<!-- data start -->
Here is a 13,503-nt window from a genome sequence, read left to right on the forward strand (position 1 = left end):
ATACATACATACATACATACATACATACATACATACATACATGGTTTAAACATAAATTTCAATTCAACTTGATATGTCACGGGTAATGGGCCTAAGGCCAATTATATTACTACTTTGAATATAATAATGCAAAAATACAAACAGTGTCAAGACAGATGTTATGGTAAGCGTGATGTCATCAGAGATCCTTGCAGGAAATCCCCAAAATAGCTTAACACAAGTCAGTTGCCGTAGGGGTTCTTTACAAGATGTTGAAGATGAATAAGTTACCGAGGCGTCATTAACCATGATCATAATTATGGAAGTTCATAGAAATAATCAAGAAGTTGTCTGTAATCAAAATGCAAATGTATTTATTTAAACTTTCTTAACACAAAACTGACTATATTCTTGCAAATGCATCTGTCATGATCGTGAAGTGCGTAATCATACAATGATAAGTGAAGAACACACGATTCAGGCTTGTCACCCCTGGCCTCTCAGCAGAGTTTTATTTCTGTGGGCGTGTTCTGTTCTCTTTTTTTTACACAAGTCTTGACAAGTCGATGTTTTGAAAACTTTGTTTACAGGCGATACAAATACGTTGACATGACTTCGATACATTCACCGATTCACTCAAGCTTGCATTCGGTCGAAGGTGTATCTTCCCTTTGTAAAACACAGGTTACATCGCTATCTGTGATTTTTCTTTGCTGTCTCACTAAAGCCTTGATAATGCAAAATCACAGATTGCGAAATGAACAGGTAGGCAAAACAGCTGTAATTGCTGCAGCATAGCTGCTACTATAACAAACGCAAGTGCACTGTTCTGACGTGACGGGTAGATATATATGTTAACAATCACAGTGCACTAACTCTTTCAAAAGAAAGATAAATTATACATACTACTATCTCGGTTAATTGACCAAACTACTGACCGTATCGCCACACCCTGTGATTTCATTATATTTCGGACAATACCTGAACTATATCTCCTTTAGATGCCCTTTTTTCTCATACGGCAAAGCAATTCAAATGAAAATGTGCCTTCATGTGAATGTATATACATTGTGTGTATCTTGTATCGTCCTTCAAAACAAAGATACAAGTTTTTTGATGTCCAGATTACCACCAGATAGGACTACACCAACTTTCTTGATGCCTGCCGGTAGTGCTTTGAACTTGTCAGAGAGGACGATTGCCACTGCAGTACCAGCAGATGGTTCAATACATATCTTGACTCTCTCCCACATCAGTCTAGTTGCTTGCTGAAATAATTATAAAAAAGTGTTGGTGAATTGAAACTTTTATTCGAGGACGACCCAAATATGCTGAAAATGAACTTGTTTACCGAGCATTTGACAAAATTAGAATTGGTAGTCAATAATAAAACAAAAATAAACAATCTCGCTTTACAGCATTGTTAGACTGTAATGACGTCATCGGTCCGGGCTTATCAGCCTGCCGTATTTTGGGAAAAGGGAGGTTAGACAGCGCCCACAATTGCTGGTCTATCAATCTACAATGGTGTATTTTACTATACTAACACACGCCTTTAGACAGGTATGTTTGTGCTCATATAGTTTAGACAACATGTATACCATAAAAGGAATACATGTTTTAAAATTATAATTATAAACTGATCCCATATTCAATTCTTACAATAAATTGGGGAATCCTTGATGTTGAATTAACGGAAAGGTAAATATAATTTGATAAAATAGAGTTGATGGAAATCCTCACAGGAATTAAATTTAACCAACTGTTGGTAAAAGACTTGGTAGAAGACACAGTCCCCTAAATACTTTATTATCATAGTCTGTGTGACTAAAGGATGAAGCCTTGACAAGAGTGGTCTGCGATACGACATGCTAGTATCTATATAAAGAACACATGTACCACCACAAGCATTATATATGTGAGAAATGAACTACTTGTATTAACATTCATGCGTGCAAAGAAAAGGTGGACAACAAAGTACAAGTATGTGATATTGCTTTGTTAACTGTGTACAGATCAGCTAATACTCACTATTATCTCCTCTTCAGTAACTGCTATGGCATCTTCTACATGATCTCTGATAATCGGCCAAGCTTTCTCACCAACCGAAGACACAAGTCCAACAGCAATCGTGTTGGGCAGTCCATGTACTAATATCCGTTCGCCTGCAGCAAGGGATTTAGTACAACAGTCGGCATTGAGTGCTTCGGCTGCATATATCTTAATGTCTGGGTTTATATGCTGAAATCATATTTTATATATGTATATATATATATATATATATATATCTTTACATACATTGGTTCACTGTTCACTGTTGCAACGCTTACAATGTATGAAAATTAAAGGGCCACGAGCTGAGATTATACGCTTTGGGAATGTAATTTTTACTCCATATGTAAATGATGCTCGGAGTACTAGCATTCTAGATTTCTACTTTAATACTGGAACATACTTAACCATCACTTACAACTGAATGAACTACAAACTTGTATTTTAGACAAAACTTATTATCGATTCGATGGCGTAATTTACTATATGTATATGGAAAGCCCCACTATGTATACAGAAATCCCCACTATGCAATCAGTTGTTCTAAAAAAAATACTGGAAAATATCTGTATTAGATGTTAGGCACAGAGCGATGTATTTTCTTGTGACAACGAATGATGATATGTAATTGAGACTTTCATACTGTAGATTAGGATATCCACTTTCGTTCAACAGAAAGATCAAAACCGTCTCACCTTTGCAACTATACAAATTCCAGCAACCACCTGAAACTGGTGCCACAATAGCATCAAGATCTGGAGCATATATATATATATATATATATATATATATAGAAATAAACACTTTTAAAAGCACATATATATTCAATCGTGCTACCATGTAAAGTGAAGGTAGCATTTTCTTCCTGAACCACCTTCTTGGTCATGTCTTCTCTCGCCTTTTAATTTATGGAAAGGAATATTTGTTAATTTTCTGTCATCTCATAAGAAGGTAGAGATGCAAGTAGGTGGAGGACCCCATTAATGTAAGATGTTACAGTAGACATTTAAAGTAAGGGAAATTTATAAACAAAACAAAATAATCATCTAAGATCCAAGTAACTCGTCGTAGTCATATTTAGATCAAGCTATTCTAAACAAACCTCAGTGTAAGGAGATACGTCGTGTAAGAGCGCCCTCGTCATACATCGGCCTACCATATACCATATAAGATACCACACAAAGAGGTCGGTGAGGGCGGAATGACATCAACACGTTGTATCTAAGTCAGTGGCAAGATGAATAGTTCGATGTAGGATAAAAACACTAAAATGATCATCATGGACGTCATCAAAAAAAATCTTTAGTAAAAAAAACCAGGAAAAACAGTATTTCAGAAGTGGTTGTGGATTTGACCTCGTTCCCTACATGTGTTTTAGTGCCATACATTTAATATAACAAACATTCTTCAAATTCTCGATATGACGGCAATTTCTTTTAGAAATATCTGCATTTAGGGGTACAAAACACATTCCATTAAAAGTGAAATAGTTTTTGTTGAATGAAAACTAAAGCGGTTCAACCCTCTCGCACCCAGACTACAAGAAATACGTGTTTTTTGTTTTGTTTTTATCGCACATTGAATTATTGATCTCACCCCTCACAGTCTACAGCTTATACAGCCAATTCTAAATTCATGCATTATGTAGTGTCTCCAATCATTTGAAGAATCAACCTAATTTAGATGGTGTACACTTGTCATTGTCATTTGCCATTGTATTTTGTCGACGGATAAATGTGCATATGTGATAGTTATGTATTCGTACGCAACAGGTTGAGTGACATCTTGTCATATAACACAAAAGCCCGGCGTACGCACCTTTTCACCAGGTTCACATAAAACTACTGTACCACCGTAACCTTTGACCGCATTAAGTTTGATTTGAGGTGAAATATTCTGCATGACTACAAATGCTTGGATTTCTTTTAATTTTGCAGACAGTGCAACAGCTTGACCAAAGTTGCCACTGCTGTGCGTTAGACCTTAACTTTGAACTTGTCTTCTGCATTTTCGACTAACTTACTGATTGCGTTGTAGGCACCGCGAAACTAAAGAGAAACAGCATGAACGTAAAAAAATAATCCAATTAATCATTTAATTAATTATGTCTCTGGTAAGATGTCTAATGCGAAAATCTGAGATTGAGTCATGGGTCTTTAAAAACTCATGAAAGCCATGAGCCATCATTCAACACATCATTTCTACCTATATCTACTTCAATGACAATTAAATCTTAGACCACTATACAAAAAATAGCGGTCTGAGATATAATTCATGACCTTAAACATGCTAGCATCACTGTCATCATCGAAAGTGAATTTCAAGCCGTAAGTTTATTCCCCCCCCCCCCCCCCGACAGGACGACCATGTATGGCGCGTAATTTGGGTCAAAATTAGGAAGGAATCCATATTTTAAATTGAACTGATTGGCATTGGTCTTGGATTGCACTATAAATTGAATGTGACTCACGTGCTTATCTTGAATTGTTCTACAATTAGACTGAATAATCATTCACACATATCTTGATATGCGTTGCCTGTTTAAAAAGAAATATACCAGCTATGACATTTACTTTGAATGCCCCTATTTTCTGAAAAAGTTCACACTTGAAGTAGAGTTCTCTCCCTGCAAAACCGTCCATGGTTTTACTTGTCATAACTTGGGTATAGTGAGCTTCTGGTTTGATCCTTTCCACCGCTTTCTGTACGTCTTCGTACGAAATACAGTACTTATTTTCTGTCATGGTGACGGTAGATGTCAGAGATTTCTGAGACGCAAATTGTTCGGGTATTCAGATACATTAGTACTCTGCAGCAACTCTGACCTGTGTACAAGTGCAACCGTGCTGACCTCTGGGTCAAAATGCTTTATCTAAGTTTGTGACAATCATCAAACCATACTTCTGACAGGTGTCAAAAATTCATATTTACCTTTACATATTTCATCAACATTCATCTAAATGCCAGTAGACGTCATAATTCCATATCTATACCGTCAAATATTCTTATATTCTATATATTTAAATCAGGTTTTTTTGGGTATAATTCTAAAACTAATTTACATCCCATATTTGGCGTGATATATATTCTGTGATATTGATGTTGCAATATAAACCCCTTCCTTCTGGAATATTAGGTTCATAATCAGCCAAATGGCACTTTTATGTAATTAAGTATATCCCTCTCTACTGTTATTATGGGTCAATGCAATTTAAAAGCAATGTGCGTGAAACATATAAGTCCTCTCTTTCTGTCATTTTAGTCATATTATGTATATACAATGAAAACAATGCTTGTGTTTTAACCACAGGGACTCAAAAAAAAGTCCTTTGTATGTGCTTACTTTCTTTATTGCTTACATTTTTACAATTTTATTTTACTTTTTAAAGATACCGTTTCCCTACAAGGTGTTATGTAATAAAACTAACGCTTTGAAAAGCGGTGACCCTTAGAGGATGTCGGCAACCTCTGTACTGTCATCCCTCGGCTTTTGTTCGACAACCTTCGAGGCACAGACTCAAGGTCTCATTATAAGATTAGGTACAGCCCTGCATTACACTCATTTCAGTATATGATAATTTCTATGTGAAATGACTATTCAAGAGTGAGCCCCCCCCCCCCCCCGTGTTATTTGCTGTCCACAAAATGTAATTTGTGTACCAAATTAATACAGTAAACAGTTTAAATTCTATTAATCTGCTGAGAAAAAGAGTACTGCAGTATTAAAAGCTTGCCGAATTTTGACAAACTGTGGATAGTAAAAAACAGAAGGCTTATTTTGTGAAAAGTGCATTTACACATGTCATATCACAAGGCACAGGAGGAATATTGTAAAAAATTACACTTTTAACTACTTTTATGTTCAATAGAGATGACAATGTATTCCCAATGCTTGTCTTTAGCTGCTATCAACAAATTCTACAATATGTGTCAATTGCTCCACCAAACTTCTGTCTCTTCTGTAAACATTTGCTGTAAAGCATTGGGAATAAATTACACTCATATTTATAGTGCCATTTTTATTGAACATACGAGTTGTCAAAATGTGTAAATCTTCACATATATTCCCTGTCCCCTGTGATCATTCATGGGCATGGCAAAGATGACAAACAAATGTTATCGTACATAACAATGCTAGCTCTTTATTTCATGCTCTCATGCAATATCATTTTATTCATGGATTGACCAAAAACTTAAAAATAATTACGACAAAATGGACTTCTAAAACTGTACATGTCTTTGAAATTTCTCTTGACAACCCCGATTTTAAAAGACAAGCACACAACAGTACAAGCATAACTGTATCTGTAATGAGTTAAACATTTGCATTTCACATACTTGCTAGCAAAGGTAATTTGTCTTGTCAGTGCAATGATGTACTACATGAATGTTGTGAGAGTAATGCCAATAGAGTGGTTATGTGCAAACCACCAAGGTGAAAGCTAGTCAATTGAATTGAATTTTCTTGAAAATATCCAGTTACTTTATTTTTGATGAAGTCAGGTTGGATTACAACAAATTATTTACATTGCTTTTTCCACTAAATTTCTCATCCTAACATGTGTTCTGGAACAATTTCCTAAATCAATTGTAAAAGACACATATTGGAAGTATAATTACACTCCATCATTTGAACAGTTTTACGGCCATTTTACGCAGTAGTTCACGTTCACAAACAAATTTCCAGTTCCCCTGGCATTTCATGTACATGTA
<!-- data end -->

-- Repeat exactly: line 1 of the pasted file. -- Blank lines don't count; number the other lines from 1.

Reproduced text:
Here is a 13,503-nt window from a genome sequence, read left to right on the forward strand (position 1 = left end):